Viticulturists one step closer to advanced computer vision

Vineyard owners can’t have their eyes everywhere, all the time. That’s why ground-based vision systems are becoming tricks of the trade.

Vision systems like VitiCanopy that quickly and objectively assess canopy size have been around for a while. Now, researchers at the University of Adelaide are developing vision systems with greater image recognition capabilities than ever before.

The researchers have trained machine learning algorithms to deduce key health and development indices from physical and thermal cameras – including plant area index (PAI), pruning weight, inflorescence and shoot number, bud count, and plant leaf temperature.

This vision system will be available for growers soon; and excitingly, so too will the enormous library of images that the algorithms were trained on.

VitiData is a library of over 175,000 images of grapevines at different stages of development. Both VitiData and the ground-based vision system itself form part of the larger VitiVisor project, funded by Wine Australia and Riverland Wine

By publicising VitiData to the open-source data-sharing platform Figshare, the researchers are paying forward their efforts to the larger viticulture and computer vision science community.

In the Age of Information, data is our most valuable asset. VitiData is an extensive library of images collected from 14 different sites, totalling 60 hectares across the five main grape varieties grown in the Riverland.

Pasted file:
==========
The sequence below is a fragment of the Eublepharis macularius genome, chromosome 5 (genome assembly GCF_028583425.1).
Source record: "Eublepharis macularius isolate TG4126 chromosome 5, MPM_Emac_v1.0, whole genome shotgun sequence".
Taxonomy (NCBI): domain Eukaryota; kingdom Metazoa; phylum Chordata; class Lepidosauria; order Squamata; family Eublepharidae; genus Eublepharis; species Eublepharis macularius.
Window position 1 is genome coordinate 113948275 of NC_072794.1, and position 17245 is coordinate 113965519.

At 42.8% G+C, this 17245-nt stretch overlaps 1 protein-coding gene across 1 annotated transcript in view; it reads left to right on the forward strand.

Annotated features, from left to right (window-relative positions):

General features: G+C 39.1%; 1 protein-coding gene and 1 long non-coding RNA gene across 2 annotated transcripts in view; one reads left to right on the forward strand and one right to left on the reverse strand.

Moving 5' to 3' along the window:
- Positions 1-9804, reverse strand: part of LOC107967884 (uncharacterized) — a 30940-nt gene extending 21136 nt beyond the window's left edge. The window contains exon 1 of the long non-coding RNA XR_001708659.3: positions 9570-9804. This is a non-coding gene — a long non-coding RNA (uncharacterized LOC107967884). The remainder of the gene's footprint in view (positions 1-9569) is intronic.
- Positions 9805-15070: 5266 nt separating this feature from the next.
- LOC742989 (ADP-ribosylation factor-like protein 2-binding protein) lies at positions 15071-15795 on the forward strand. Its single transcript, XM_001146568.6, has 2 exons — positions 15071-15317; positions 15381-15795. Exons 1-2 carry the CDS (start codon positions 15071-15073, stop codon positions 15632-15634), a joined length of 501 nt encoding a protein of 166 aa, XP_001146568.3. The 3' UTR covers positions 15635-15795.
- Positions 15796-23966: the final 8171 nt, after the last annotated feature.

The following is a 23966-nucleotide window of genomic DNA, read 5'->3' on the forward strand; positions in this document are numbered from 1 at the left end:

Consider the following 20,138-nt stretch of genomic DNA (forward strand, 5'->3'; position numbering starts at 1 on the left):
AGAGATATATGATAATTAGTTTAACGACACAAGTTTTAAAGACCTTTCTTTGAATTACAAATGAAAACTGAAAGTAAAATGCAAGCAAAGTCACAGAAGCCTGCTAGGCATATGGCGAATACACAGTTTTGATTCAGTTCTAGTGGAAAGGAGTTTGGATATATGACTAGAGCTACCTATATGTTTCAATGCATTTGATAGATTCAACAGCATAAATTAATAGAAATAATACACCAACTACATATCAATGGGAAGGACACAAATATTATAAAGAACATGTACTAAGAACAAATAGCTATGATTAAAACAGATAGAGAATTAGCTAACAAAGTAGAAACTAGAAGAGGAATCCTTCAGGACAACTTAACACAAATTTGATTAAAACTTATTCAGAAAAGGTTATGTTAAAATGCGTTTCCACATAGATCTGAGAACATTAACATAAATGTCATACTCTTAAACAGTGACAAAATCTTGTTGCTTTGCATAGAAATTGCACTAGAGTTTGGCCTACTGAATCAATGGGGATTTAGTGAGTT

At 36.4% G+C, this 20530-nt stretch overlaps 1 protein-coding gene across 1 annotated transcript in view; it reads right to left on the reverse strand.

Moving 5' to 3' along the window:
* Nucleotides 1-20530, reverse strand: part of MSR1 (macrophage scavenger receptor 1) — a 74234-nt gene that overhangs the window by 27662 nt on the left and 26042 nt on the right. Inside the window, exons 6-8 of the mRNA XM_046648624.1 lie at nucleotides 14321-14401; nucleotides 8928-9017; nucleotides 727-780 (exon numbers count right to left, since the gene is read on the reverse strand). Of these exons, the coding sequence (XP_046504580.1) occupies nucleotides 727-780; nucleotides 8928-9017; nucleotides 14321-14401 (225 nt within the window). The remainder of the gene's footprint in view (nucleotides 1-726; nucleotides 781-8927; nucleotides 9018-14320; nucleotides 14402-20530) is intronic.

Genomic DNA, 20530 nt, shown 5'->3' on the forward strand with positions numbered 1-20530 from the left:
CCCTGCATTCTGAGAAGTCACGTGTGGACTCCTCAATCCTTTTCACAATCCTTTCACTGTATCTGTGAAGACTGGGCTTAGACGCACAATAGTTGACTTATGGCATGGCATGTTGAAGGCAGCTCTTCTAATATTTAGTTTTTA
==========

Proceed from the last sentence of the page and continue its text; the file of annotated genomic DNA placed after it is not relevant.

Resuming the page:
Close to 1,000 of those images were annotated by expert viticulturalists to ground-truth the predictions made by the algorithms. This represents 420 hours of expert annotation, and results in a ‘training’ dataset that would prove highly valuable to companies wishing to create or enhance their on-ground vision capabilities.

Making datasets like VitiData publicly accessible and interpretable means that it is more likely to be re-used, providing greater benefit to the viticultural industry as a whole. Furthermore, it makes the data accessible to the very people that helped create it – Riverland grape growers.

To access the dataset, head to:

For further information please contact:

  • Associate Professor Cassandra Collins, School of Agriculture, Food and Wine, The University of Adelaide.
  • Professor Seth Westra, Chief Investigator, School of Civil, Environmental and Mining Engineering, The University of Adelaide.
  • Professor Andy Lowe, Project Director, Interim Director, Environment Institute, The University of Adelaide.

The VitiVisor project is funded by:

This entry was posted in Environment Institute, Faculty of Sciences Engineering and Technology, Food and Wine, News, School of Agriculture, School of Biological Sciences, School of Civil and tagged , , , . Bookmark the permalink.

Comments are closed.